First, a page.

On the 5th, fresh gales, and wet and cloudy weather. At noon observed in 57 deg. 9’, latitude made from Cape St John, 5 deg. 2’ E. At six o’clock p.m., being in the latitude 57 deg. 21’, and in longitude 57 deg. 45’ W., the variation was 21 deg. 28’ E.
At eight o’clock in the evening of the 6th, being then in the latitude of 58 deg. 9’ S., longitude 53 deg. 14’ W., we close-reefed our top-sails, and hauled to the north, with a very strong gale at west, attended with a thick haze and sleet. The situation just mentioned is nearly the same that Mr Dalrymple assigns for the S.W. point of the gulph of St Sebastian. But as we saw neither land, nor signs of land, I was the more doubtful of its existence, and was fearful that, by keeping to the south, I might miss the land said to be discovered by La Roche in 1675, and by the ship Lion in 1756, which Mr Dalrymple places in 54 deg. 30’ latitude, and 45 deg. of longitude; but on looking over D’Anville’s chart, I found it laid down 9 deg. or 10 deg. more to the west; this difference of situation being to me a sign of the uncertainty of both accounts, determined me to get into the parallel as soon as possible, and was the reason of my hauling to the north at this time.
Towards the morning of the 7th the gale abated, the weather cleared up, and the wind veered to the W.S.W., where it continued till midnight, after which it veered to N.W. Being at this time in the latitude of 56 deg. 4’ S., longitude 53 deg. 36’ W., we sounded, but found no bottom with a line of one hundred and thirty fathoms. I still kept the wind on the larboard-tack, having a gentle breeze and pleasant weather. On the 8th, at noon, a bed of sea-weed passed the ship. In the afternoon, in latitude 55 deg. 4’, longitude 51 deg. 43’ W., the variation was 20 deg. 4’ E.
On the 9th, wind at N.E., attended with thick hazy weather; saw a seal, and a piece of sea-weed. At noon, latitude 55 deg. 12’ S., longitude 50 deg. 15’ W., the wind and weather continuing the same till towards midnight, when the latter cleared up, and the former veered to west, and blew a gentle gale. We continued to ply till two o’clock the next morning, when we bore away east, and at eight E.N.E.; at noon, observed in latitude 54 deg. 35’ S., longitude 47 deg. 56’ W., a great many albatrosses and blue peterels about the ship. I now steered east, and the next morning, in the latitude of 54 deg. 38’, longitude 45 deg. 10’ W., the variation was 19 deg. 25’ E. In the afternoon saw several penguins, and some pieces of weed.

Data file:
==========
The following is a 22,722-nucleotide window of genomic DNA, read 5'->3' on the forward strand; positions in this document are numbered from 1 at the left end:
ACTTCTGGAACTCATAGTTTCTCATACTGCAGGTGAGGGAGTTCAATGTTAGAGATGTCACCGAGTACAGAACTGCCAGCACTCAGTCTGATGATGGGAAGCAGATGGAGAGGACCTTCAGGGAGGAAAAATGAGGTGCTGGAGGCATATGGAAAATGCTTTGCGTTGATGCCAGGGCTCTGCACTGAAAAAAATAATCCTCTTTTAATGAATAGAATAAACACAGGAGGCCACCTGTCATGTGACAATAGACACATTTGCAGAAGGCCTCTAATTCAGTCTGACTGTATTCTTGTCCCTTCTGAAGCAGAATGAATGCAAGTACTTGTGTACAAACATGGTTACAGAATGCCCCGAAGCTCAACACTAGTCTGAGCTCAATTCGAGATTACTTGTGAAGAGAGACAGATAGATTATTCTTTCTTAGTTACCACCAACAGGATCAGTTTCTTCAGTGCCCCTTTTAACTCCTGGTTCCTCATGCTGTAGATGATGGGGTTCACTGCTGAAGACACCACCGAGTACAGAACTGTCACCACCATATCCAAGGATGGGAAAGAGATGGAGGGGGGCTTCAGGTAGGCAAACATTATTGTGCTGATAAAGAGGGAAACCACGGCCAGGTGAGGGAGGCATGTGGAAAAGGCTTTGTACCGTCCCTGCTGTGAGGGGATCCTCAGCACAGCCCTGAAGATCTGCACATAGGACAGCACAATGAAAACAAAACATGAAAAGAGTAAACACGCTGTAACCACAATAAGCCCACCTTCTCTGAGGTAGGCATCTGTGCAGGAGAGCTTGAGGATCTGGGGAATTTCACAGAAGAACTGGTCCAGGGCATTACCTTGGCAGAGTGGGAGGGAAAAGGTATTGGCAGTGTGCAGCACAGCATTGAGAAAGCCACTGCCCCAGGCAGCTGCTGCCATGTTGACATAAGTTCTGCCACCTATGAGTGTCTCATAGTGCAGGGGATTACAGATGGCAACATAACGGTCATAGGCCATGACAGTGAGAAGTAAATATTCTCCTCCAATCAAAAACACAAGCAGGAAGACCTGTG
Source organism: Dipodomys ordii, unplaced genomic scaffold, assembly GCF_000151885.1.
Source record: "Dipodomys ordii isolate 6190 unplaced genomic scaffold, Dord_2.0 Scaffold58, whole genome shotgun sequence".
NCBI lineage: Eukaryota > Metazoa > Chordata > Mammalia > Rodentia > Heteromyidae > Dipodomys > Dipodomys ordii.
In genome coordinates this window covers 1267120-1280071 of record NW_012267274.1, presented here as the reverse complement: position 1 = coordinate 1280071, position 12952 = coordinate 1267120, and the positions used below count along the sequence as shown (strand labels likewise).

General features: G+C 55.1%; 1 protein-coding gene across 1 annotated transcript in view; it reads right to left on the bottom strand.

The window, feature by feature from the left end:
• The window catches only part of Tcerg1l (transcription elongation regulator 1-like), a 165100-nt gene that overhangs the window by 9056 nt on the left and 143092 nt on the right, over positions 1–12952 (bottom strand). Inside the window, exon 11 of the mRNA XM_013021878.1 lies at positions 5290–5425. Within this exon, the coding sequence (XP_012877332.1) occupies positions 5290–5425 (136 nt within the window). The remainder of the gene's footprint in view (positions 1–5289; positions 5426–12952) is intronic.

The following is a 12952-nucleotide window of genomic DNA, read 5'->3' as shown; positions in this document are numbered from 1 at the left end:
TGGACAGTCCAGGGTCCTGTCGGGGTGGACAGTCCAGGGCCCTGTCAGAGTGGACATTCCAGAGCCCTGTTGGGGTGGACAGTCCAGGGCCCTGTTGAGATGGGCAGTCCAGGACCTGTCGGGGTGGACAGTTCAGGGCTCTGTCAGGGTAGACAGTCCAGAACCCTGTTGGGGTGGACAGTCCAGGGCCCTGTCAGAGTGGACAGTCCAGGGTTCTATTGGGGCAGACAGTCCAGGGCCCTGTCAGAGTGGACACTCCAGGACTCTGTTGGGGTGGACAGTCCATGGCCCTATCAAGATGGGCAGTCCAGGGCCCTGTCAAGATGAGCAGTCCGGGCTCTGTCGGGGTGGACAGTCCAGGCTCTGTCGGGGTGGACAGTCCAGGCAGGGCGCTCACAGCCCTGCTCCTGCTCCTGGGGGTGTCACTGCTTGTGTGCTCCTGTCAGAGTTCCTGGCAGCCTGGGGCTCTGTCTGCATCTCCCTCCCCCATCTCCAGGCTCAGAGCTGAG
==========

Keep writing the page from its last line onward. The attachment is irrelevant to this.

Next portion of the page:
Having spent the night lying-to, on the 12th, at day-break, we bore away, and steered east northerly, with a fine fresh breeze at W.S.W.; at noon observed in latitude 54 deg. 28’ S., longitude in 42 deg. 8’ W.; that is, near 3 deg. E. of the situation in which Mr Dalrymple places the N.E. point of the gulph of St Sebastian; but we had no other signs of land than seeing a seal and a few penguins; on the contrary, we had a swell from E.S.E., which would hardly have been, if any extensive track of land lay in that direction. In the evening the gale abated, and at midnight it fell calm.